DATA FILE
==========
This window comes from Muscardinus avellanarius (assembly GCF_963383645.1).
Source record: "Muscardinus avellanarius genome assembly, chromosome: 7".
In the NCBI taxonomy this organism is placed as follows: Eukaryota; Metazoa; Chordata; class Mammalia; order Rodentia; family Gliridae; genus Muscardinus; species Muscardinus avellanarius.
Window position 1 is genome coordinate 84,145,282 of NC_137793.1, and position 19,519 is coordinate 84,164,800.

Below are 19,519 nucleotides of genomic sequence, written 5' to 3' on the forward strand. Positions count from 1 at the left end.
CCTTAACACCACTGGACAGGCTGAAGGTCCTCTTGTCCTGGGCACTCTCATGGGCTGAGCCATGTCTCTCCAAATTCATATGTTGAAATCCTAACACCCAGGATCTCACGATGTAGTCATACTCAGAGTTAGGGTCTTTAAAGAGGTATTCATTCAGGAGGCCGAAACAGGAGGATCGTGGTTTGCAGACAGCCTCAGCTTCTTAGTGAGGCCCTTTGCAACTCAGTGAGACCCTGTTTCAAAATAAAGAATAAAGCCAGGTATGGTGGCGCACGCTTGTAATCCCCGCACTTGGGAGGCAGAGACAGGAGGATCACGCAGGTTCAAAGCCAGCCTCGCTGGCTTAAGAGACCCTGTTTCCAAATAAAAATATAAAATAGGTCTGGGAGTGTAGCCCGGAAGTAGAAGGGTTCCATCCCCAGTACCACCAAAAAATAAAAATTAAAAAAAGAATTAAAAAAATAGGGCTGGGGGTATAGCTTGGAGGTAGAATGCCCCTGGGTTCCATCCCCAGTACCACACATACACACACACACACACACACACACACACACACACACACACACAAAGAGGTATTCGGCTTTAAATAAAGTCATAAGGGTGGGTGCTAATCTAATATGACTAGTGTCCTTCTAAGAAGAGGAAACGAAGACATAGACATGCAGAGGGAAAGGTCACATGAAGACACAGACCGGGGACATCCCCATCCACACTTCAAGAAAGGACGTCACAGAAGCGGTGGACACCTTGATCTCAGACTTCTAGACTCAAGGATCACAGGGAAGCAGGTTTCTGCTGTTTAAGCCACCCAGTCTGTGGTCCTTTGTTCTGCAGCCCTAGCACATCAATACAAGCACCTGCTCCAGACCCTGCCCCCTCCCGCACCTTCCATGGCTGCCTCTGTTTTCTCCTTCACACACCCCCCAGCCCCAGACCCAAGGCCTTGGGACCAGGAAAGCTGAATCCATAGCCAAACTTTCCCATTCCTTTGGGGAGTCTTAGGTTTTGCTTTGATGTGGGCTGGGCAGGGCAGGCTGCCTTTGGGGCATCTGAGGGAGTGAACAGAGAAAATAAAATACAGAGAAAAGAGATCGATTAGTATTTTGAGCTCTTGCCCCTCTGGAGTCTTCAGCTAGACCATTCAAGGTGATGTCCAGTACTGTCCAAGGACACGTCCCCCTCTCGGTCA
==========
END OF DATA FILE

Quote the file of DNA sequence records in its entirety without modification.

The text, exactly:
This window comes from Muscardinus avellanarius (assembly GCF_963383645.1).
Source record: "Muscardinus avellanarius genome assembly, chromosome: 7".
In the NCBI taxonomy this organism is placed as follows: Eukaryota; Metazoa; Chordata; class Mammalia; order Rodentia; family Gliridae; genus Muscardinus; species Muscardinus avellanarius.
Window position 1 is genome coordinate 84,145,282 of NC_137793.1, and position 19,519 is coordinate 84,164,800.

Below are 19,519 nucleotides of genomic sequence, written 5' to 3' on the forward strand. Positions count from 1 at the left end.
CCTTAACACCACTGGACAGGCTGAAGGTCCTCTTGTCCTGGGCACTCTCATGGGCTGAGCCATGTCTCTCCAAATTCATATGTTGAAATCCTAACACCCAGGATCTCACGATGTAGTCATACTCAGAGTTAGGGTCTTTAAAGAGGTATTCATTCAGGAGGCCGAAACAGGAGGATCGTGGTTTGCAGACAGCCTCAGCTTCTTAGTGAGGCCCTTTGCAACTCAGTGAGACCCTGTTTCAAAATAAAGAATAAAGCCAGGTATGGTGGCGCACGCTTGTAATCCCCGCACTTGGGAGGCAGAGACAGGAGGATCACGCAGGTTCAAAGCCAGCCTCGCTGGCTTAAGAGACCCTGTTTCCAAATAAAAATATAAAATAGGTCTGGGAGTGTAGCCCGGAAGTAGAAGGGTTCCATCCCCAGTACCACCAAAAAATAAAAATTAAAAAAAGAATTAAAAAAATAGGGCTGGGGGTATAGCTTGGAGGTAGAATGCCCCTGGGTTCCATCCCCAGTACCACACATACACACACACACACACACACACACACACACACACACACACACAAAGAGGTATTCGGCTTTAAATAAAGTCATAAGGGTGGGTGCTAATCTAATATGACTAGTGTCCTTCTAAGAAGAGGAAACGAAGACATAGACATGCAGAGGGAAAGGTCACATGAAGACACAGACCGGGGACATCCCCATCCACACTTCAAGAAAGGACGTCACAGAAGCGGTGGACACCTTGATCTCAGACTTCTAGACTCAAGGATCACAGGGAAGCAGGTTTCTGCTGTTTAAGCCACCCAGTCTGTGGTCCTTTGTTCTGCAGCCCTAGCACATCAATACAAGCACCTGCTCCAGACCCTGCCCCCTCCCGCACCTTCCATGGCTGCCTCTGTTTTCTCCTTCACACACCCCCCAGCCCCAGACCCAAGGCCTTGGGACCAGGAAAGCTGAATCCATAGCCAAACTTTCCCATTCCTTTGGGGAGTCTTAGGTTTTGCTTTGATGTGGGCTGGGCAGGGCAGGCTGCCTTTGGGGCATCTGAGGGAGTGAACAGAGAAAATAAAATACAGAGAAAAGAGATCGATTAGTATTTTGAGCTCTTGCCCCTCTGGAGTCTTCAGCTAGACCATTCAAGGTGATGTCCAGTACTGTCCAAGGACACGTCCCCCTCTCGGTCA